Businessman Artemus Ward Cox (August 18, 1885-September 4, 1964) was born on a farm at Red Knob, Roane County, and named for a well-known American humorist. He completed his eighth-grade education in a one-room country school. At age 17 he operated a sawmill owned by his schoolteacher father. After a few years, ‘‘A. W.,’’ as he was known, passed the state teacher’s examination and began a brief teaching career in Mingo County and later in Clendenin, Kanawha County.
While working part-time in a Clendenin store, A. W. resolved to make retailing his life’s work. He went into business with C. M. Morrison. In 1914, Cox moved to Charleston and bought the George Ort Department Store on Capitol Street. That store became the first in a chain of 21 A. W. Cox stores in West Virginia, Virginia, Ohio, and Kentucky. With Wehrle B. Geary, he founded The Diamond, which became one of West Virginia’s finest department stores, and the nearby Daniel Boone Hotel, the city’s foremost hostelry. Both ventures were important in the development of downtown Charleston, and the buildings remain city landmarks today.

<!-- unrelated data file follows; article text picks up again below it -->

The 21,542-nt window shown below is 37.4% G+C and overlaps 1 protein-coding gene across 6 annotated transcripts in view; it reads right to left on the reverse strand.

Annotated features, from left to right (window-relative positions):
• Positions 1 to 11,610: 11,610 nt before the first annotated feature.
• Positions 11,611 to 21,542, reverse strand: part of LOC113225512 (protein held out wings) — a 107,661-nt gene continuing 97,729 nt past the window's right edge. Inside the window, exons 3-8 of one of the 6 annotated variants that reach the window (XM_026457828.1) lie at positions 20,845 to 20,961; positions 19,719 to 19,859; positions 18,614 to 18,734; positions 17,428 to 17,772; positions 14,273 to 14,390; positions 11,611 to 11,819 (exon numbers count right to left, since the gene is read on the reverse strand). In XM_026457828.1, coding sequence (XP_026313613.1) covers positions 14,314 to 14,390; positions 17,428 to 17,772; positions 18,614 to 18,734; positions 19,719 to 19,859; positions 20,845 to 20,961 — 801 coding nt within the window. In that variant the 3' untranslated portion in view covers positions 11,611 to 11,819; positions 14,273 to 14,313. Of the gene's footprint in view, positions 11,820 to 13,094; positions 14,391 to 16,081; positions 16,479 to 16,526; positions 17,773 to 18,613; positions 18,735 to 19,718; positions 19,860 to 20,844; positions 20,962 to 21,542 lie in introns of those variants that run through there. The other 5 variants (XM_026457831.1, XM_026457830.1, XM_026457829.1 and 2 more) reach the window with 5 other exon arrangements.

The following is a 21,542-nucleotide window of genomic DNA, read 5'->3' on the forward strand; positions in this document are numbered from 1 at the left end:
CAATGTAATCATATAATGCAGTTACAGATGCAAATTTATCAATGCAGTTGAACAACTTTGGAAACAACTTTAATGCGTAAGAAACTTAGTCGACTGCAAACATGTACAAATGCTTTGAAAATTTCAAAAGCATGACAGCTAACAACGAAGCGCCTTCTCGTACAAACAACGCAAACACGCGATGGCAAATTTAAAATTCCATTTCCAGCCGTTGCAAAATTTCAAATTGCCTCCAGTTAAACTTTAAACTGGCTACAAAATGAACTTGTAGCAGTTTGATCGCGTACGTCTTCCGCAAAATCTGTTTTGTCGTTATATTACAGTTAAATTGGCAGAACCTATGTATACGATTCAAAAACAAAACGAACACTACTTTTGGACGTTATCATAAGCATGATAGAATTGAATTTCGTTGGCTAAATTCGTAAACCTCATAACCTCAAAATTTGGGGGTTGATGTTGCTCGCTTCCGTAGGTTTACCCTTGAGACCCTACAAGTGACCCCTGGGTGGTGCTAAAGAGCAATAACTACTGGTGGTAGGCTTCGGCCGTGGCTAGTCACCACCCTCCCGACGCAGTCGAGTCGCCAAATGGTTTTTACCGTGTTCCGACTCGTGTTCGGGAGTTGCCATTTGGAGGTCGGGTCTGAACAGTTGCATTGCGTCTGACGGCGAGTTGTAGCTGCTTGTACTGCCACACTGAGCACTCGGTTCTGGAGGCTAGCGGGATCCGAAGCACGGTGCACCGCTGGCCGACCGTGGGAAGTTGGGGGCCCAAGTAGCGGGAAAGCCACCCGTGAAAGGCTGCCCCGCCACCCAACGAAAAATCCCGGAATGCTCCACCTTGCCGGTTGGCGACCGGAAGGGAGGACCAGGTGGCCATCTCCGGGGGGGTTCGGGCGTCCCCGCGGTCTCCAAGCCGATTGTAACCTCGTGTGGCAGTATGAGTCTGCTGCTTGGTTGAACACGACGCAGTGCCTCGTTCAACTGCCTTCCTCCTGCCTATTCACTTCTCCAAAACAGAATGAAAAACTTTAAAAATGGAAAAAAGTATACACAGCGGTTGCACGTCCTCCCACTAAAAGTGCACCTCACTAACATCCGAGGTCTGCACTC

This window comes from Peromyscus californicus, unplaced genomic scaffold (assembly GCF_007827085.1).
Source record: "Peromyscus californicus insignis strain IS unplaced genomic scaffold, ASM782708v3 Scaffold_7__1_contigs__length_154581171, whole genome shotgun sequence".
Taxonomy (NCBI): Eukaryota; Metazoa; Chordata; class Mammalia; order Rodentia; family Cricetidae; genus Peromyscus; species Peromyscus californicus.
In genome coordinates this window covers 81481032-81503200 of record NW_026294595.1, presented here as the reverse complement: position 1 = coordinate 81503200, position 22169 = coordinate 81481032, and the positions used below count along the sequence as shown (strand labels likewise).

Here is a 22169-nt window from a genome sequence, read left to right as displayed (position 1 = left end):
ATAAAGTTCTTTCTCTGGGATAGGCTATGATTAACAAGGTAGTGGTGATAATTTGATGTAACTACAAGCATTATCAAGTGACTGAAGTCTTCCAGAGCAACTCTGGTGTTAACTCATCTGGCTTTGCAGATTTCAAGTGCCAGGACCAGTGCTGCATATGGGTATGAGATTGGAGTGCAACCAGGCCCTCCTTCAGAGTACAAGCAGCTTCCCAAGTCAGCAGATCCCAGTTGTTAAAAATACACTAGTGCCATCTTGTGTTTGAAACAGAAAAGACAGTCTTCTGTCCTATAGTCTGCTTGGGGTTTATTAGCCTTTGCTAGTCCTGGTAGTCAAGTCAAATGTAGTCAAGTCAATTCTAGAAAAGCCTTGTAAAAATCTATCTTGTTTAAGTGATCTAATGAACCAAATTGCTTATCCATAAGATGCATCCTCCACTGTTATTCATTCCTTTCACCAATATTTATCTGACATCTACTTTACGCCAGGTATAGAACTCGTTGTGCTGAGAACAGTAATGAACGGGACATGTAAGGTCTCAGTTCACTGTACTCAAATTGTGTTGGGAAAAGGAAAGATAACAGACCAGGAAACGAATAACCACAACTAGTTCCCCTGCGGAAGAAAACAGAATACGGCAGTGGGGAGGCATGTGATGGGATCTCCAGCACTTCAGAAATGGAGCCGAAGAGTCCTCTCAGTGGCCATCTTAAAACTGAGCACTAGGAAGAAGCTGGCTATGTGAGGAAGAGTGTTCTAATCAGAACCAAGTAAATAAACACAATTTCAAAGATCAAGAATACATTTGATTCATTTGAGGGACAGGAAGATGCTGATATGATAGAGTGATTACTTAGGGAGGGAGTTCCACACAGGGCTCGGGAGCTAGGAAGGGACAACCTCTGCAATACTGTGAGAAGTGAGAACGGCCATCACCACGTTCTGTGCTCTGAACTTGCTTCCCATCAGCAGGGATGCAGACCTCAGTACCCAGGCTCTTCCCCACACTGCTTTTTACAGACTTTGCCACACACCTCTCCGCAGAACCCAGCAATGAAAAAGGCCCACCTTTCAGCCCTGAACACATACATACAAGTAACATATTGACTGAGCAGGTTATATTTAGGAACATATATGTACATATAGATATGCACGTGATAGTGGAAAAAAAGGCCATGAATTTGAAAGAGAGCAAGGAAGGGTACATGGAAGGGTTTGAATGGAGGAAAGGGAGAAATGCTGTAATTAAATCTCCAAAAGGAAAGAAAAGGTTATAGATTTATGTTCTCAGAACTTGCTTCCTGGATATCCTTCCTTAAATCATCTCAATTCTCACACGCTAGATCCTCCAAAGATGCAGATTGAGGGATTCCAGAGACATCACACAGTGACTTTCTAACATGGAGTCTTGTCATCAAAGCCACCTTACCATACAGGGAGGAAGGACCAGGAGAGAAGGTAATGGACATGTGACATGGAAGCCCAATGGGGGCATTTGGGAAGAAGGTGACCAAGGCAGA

A member of several civic organizations, Cox was a generous contributor to numerous small churches and to individuals in need. Two special beneficiaries were St. Mark’s United Methodist Church, of which he was a member, and Morris Harvey College. Cox served on the college board of trustees for 24 years and as president of the board from 1943 until his death.
This Article was written by Marshall Buckalew
Last Revised on October 08, 2012